The SRC survey shows food sales in April were 7.2 per cent lower in value terms on the same month of 2019
The value of Scottish retail sales in April was 15.6 per cent lower on the same period of 2019, even though trading was buoyed significantly by the reopening of non-essential stores in the final week of the month, latest industry figures show.
The Scottish Retail Consortium survey, published today, shows food sales in April were 7.2 per cent lower in value terms on the same month of 2019. Non-food sales, which tend to reflect more discretionary elements of consumer spending, were 22.7% lower in value terms.
Comparative figures for 2019, rather than last year, are being used by the SRC to show retail sales relative to the pre-pandemic period.
SRC director David Lonsdale said: Scottish retail sales remained in a funk last month, down by a sixth on the comparable pre-pandemic trading period two years ago. While the reopening of non-essential stores and associated pent-up demand in the final week of April provided a much-needed fillip, especially for fashion retailers, it couldn’t make up for the rest of the month.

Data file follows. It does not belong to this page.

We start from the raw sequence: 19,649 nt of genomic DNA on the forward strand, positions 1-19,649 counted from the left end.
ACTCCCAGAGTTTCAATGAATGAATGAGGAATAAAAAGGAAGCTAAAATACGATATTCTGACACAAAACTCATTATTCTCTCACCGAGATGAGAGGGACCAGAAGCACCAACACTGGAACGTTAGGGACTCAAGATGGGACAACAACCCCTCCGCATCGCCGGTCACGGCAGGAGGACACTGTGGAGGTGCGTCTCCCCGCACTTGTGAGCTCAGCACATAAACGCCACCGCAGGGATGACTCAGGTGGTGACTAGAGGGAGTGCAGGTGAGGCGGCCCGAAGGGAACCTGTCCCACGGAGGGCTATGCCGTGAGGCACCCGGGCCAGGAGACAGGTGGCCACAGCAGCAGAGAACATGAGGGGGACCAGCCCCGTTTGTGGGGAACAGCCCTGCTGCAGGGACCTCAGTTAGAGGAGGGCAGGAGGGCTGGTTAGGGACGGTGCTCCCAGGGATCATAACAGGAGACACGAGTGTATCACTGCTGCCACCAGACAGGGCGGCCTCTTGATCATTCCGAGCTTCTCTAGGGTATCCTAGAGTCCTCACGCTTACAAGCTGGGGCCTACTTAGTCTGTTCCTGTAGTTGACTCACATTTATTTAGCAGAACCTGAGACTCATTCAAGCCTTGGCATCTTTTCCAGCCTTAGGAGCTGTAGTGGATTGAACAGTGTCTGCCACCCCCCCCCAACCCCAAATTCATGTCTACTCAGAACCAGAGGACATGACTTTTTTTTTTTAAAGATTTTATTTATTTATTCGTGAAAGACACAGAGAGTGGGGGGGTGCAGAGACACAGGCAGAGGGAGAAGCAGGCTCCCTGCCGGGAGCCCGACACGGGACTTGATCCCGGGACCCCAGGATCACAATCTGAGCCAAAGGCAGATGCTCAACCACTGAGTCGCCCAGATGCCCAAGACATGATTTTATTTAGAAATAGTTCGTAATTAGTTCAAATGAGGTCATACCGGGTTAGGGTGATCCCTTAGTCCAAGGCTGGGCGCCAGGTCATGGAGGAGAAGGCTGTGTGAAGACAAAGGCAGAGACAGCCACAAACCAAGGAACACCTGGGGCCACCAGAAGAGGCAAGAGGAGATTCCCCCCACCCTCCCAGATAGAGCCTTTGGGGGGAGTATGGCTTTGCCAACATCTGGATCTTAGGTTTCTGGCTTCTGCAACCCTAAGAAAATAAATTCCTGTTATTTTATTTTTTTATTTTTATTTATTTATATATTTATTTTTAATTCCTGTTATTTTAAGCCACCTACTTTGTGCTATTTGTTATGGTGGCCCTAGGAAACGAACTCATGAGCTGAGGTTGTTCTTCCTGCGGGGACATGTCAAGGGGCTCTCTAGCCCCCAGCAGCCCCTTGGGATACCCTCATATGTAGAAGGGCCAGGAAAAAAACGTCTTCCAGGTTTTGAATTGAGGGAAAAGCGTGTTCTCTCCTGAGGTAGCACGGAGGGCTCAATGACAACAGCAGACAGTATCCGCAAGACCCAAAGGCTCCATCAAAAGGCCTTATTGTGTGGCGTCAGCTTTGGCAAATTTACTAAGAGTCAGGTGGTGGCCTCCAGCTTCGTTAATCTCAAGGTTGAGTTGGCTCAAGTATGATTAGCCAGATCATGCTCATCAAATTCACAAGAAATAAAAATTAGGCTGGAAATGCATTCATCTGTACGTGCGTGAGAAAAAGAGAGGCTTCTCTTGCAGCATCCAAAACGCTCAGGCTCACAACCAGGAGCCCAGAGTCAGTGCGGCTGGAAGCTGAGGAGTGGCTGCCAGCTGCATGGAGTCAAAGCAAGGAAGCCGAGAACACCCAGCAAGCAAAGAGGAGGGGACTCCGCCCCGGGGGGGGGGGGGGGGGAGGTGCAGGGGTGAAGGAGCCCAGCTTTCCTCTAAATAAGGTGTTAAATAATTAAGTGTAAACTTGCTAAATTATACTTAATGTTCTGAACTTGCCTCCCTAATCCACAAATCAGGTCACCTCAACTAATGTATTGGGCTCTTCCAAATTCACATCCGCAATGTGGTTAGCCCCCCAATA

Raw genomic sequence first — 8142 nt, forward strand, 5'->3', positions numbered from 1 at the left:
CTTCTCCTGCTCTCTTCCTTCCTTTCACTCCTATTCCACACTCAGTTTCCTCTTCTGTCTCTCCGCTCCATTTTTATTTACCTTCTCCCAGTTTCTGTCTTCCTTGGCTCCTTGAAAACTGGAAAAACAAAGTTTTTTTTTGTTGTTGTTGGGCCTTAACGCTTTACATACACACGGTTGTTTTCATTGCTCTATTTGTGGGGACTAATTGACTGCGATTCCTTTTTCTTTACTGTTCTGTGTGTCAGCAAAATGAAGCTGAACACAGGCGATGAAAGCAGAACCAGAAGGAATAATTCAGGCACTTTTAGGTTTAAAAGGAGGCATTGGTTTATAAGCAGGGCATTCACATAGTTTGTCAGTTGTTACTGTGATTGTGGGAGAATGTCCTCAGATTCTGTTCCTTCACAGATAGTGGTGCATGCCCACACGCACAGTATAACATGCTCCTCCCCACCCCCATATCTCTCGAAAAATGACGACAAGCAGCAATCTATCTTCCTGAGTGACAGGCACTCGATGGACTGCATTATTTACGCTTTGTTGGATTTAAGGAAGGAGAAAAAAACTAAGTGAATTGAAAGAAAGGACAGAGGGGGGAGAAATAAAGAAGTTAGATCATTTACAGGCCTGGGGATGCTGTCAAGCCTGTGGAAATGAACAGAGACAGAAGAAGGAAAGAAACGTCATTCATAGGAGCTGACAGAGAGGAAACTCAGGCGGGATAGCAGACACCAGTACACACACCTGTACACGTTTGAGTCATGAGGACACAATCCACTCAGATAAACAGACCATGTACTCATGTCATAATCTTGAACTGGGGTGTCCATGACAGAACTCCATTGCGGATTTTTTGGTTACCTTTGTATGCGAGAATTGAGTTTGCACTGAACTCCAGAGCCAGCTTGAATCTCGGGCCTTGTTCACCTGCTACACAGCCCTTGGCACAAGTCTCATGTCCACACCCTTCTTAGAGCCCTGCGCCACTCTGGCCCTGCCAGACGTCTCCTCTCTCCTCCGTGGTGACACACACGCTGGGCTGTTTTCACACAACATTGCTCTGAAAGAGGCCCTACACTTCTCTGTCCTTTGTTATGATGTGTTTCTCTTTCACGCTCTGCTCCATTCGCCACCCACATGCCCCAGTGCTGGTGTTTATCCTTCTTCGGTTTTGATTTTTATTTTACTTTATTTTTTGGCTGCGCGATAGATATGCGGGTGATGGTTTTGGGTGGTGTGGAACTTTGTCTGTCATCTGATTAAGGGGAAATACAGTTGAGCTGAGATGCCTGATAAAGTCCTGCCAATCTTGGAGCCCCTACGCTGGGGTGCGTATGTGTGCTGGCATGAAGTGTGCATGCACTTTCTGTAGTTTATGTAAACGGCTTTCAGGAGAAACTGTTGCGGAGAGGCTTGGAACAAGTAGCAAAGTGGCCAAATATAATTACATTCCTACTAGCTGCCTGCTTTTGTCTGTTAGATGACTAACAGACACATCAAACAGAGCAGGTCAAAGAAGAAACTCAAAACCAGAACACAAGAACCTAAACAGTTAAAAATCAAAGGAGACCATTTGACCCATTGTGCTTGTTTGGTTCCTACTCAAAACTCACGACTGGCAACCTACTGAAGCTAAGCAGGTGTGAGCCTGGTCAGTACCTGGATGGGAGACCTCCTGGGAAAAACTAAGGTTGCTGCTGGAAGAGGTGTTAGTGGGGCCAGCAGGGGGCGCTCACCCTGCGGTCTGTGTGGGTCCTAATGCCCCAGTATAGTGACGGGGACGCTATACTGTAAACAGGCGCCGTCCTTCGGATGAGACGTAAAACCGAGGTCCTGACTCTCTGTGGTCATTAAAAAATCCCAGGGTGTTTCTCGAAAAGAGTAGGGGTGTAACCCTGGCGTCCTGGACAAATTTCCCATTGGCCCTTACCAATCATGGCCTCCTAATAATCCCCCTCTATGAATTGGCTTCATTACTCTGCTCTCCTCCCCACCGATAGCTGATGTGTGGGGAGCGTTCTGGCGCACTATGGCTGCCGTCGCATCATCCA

Mr Lonsdale added: Clothing and footwear were the biggest beneficiaries of the reopening of stores after lockdown – as people were able to get out and visit their favourite shops, see items in person, and improve their wardrobes for the return of indoor and outdoor socialising in restaurants and pubs.
Outdoor clothing, knitwear, and footwear all saw an uptick, as Scots braved the cold weather for outdoor engagements with family and friends. Larger items of furniture, home textiles, and white goods fared well as customers were able to inspect, touch and feel products for the first time in months. Cosmetics did better than of late, but cookware came off the boil as people were able to return to eating out towards the end of the month, he said.
Paul Martin, UK head of retail at accountancy firm and survey sponsor KPMG, said: We can expect the Scottish high street’s performance to improve in the months ahead.
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